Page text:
Monday, 8 December 2008

Yo Ho Ho We Got Your Dough!

Having read quite a lot in the press about a couple of 'Craplands' it was with some trepidation that we made the 2 hour journey to deepest darkest Kent to go to Lapland UK yesterday. Situated on the Bewl Water Reservoir (which they don't advertise very clearly), you are ushered to a Big Teepee, where a couple of cheery elves await starry eyed children before they 'Time Travel' (Yes, really!) through a magical tunnel between England and Lapland, to be back again in time for tea.

To enter Lapland via a big Disney-esque gate, a loud shout of 'Let us in!' is required from the children before the grumpy Gatekeeper appears and lets them into the magical tunnel. On entering the dark tunnel you are met by trees which go from green to snowy white and are covered in twinkling lights. A brief stop to meet Mother Nature and then you are whisked via the fake, and noisy, snow machine (my 6 year old wasn't fooled) and then on to the first activity, toy making.

Met by some rather too quiet and unenthusiastic elves the children make a rocking horse head (a basic jigsaw) and then learn the elf's song, which I'm still humming now annoyingly. From here they go to the Ginger Bread house, to meet Mrs Christmas and a few more unenthusiastic elves who show them how to make a Gingerbread man before they are let loose with some sticky icing and hundreds and thousands.

From here there's a break for lunch, a limited choice of potted meals. Sausage and mash, Cottage or Chicken and leek pie - none of which appealed to the 6 year old. Orange squash was included but hot drinks were extra, and all around £2 a go.

After a wander round to see the real and beautiful reindeer in their enclosure and a mooch around a Samee Teepee it was our turn to go and see Father Christmas. Guided by an Elf, who knew all about the 6 year old, she took us up a snowy path to a wooden hut where Santa was waiting. This was were the day became really special, a better Santa I don't think I've ever seen. He was just perfect. Due to the magic of pre-booking, he knew all about the 6 year olds friends and hobbies. Before leaving the 6 year old was presented with a cuddly husky and we the doting, and by now broke, parents were given a book - 'The night before Christmas' as a special souveneir. The two quick 'elf-ficial' photos were an optional, £15, extra, of course.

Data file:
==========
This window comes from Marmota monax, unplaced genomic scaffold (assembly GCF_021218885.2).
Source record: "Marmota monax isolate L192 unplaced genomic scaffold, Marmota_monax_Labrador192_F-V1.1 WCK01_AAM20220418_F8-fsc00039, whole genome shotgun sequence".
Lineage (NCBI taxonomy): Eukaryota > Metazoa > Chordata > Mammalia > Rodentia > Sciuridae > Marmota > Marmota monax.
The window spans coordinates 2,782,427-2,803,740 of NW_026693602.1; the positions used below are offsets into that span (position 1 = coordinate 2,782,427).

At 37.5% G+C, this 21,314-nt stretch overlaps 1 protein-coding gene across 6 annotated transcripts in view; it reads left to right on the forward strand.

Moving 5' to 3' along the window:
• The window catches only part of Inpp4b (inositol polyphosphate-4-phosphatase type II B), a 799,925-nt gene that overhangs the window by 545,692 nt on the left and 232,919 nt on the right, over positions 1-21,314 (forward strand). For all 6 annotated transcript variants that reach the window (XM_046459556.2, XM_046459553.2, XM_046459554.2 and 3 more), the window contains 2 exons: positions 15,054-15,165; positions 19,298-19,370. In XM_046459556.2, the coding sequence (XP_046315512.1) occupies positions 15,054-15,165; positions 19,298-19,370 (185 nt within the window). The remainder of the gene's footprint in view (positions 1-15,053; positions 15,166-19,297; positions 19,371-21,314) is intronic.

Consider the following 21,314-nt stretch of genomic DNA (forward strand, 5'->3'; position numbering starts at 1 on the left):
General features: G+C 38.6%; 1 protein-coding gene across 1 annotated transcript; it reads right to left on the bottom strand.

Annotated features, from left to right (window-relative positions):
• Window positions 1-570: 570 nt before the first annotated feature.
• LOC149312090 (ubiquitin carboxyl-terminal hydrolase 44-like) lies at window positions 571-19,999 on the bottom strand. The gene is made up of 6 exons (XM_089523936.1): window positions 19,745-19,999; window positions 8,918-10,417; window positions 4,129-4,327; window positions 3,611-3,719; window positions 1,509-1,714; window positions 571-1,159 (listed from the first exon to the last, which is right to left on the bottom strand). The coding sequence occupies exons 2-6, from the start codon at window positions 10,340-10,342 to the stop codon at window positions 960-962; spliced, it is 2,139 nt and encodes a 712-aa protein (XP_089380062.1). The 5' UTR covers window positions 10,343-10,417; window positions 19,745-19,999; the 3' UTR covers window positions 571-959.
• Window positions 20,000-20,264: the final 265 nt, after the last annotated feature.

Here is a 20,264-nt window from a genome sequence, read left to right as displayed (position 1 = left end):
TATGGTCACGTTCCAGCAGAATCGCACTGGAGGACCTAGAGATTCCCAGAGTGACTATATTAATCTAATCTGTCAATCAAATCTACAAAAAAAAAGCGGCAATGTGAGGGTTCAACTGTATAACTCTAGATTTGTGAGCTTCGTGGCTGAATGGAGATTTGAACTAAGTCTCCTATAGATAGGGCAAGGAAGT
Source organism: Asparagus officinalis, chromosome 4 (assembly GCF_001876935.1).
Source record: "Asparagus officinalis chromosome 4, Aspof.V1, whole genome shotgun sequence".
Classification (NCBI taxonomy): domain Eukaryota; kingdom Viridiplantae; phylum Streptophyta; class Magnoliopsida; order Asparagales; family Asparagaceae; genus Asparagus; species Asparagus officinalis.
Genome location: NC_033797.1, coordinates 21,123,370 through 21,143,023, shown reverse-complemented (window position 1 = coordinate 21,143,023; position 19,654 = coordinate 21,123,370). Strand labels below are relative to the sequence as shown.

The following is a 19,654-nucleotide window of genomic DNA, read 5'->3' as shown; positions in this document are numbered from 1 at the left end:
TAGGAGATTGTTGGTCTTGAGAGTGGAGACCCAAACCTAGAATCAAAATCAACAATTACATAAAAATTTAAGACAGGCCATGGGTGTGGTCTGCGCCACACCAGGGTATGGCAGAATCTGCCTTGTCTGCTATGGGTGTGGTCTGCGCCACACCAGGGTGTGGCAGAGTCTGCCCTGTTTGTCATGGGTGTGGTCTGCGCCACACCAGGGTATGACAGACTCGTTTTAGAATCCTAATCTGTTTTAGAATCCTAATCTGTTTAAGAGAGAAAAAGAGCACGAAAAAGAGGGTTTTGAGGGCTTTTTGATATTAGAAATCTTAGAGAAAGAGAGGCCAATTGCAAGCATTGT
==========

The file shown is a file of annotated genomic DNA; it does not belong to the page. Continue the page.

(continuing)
After visiting Santa we made use of the ice rink where small, and big children, careered recklessly around smashing various limbs, teeth and cameras in the pursuit of 6.0 perfection.

Then it was time to go, leaving Lapland without the fanfare of our arrival, via a not so magical tunnel and off into the weighting 'daddies sleigh'.

And the cost of this magical day out £255, yes £255, for a family of 3. Now call me cynical but with all tickets, that's adult and child at £75 although a nice day out, I kind of expected a little bit more - around £90 would have taken us to Chessington. Whoever cast the elves needs a good kicking and next year, please, please invest in a PA system - they could barely be heard over the gaggle of squeeling children. The 'hot meal' was poor with not enough choice for the kids, and to not include a hot drink for the grown ups on a cold-themed day, is almost unforgivable. A little more supervision on the ice-rink would be wise, as would a larger pen for the Reindeer - two of whom were locking horns as we arrived to see them. The tally by my reckoning was around £350 taking into account the tank of petrol, gifts, souveneirs and the McDonalds required due to the poor food. 

I could have almost gone to real Lapland for that!

Lapland UK is good and about as far and away from the nightmares you may have read about in the press as you could possibly get so dont be afraid or worry. But £350 good?, I'm not so sure.

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